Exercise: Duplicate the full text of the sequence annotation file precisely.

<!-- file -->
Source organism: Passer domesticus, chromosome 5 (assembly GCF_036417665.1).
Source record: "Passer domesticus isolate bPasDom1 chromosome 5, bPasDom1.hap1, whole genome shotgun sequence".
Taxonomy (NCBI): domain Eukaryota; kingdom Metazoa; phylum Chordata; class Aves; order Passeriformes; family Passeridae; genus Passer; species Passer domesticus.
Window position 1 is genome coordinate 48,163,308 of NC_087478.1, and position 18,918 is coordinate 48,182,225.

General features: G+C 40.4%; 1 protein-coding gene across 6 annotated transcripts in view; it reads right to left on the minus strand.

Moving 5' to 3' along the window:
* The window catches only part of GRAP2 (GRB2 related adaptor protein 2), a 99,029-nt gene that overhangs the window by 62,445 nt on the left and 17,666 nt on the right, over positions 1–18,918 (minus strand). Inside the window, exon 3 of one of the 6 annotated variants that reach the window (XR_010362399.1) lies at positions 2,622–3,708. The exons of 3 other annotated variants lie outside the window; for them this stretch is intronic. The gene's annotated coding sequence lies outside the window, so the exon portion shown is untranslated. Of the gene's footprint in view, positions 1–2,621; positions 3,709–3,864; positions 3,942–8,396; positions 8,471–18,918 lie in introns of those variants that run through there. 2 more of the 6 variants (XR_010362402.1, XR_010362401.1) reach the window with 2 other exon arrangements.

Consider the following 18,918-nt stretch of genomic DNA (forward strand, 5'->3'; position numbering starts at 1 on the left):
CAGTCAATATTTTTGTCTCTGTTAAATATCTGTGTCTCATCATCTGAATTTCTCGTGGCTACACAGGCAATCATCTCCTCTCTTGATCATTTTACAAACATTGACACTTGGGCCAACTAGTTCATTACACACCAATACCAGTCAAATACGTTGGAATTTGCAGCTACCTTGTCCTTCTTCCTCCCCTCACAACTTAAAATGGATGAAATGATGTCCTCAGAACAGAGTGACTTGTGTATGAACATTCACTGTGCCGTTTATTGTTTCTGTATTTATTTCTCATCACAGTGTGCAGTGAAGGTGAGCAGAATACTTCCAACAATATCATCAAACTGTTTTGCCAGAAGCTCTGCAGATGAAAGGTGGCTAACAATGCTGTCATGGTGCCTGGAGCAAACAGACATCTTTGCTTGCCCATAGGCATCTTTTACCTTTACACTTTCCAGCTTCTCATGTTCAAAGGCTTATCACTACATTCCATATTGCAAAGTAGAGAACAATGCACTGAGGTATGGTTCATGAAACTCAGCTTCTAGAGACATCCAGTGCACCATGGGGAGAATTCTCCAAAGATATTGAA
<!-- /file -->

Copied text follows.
Source organism: Passer domesticus, chromosome 5 (assembly GCF_036417665.1).
Source record: "Passer domesticus isolate bPasDom1 chromosome 5, bPasDom1.hap1, whole genome shotgun sequence".
Taxonomy (NCBI): domain Eukaryota; kingdom Metazoa; phylum Chordata; class Aves; order Passeriformes; family Passeridae; genus Passer; species Passer domesticus.
Window position 1 is genome coordinate 48,163,308 of NC_087478.1, and position 18,918 is coordinate 48,182,225.

General features: G+C 40.4%; 1 protein-coding gene across 6 annotated transcripts in view; it reads right to left on the minus strand.

Moving 5' to 3' along the window:
* The window catches only part of GRAP2 (GRB2 related adaptor protein 2), a 99,029-nt gene that overhangs the window by 62,445 nt on the left and 17,666 nt on the right, over positions 1–18,918 (minus strand). Inside the window, exon 3 of one of the 6 annotated variants that reach the window (XR_010362399.1) lies at positions 2,622–3,708. The exons of 3 other annotated variants lie outside the window; for them this stretch is intronic. The gene's annotated coding sequence lies outside the window, so the exon portion shown is untranslated. Of the gene's footprint in view, positions 1–2,621; positions 3,709–3,864; positions 3,942–8,396; positions 8,471–18,918 lie in introns of those variants that run through there. 2 more of the 6 variants (XR_010362402.1, XR_010362401.1) reach the window with 2 other exon arrangements.

Consider the following 18,918-nt stretch of genomic DNA (forward strand, 5'->3'; position numbering starts at 1 on the left):
CAGTCAATATTTTTGTCTCTGTTAAATATCTGTGTCTCATCATCTGAATTTCTCGTGGCTACACAGGCAATCATCTCCTCTCTTGATCATTTTACAAACATTGACACTTGGGCCAACTAGTTCATTACACACCAATACCAGTCAAATACGTTGGAATTTGCAGCTACCTTGTCCTTCTTCCTCCCCTCACAACTTAAAATGGATGAAATGATGTCCTCAGAACAGAGTGACTTGTGTATGAACATTCACTGTGCCGTTTATTGTTTCTGTATTTATTTCTCATCACAGTGTGCAGTGAAGGTGAGCAGAATACTTCCAACAATATCATCAAACTGTTTTGCCAGAAGCTCTGCAGATGAAAGGTGGCTAACAATGCTGTCATGGTGCCTGGAGCAAACAGACATCTTTGCTTGCCCATAGGCATCTTTTACCTTTACACTTTCCAGCTTCTCATGTTCAAAGGCTTATCACTACATTCCATATTGCAAAGTAGAGAACAATGCACTGAGGTATGGTTCATGAAACTCAGCTTCTAGAGACATCCAGTGCACCATGGGGAGAATTCTCCAAAGATATTGAA